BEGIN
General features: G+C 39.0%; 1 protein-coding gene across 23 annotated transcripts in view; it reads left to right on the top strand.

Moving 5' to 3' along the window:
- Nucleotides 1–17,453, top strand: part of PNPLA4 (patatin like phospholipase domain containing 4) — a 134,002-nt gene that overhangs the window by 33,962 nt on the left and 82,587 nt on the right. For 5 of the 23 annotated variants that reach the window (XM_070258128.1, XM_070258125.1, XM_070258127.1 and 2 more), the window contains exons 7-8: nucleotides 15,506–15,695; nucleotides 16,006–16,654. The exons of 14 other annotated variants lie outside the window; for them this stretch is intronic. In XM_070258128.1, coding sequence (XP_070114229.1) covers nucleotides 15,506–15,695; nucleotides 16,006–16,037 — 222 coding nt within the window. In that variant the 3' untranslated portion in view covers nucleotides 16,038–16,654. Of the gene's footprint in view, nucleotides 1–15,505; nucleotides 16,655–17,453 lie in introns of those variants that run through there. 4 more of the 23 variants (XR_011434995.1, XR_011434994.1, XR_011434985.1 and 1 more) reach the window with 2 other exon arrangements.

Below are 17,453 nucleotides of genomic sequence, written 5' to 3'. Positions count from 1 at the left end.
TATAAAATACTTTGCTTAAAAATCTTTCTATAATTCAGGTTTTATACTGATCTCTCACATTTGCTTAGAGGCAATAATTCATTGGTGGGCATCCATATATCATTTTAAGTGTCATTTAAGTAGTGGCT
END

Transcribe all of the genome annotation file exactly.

General features: G+C 39.0%; 1 protein-coding gene across 23 annotated transcripts in view; it reads left to right on the top strand.

Moving 5' to 3' along the window:
- Nucleotides 1–17,453, top strand: part of PNPLA4 (patatin like phospholipase domain containing 4) — a 134,002-nt gene that overhangs the window by 33,962 nt on the left and 82,587 nt on the right. For 5 of the 23 annotated variants that reach the window (XM_070258128.1, XM_070258125.1, XM_070258127.1 and 2 more), the window contains exons 7-8: nucleotides 15,506–15,695; nucleotides 16,006–16,654. The exons of 14 other annotated variants lie outside the window; for them this stretch is intronic. In XM_070258128.1, coding sequence (XP_070114229.1) covers nucleotides 15,506–15,695; nucleotides 16,006–16,037 — 222 coding nt within the window. In that variant the 3' untranslated portion in view covers nucleotides 16,038–16,654. Of the gene's footprint in view, nucleotides 1–15,505; nucleotides 16,655–17,453 lie in introns of those variants that run through there. 4 more of the 23 variants (XR_011434995.1, XR_011434994.1, XR_011434985.1 and 1 more) reach the window with 2 other exon arrangements.

Below are 17,453 nucleotides of genomic sequence, written 5' to 3'. Positions count from 1 at the left end.
TATAAAATACTTTGCTTAAAAATCTTTCTATAATTCAGGTTTTATACTGATCTCTCACATTTGCTTAGAGGCAATAATTCATTGGTGGGCATCCATATATCATTTTAAGTGTCATTTAAGTAGTGGCT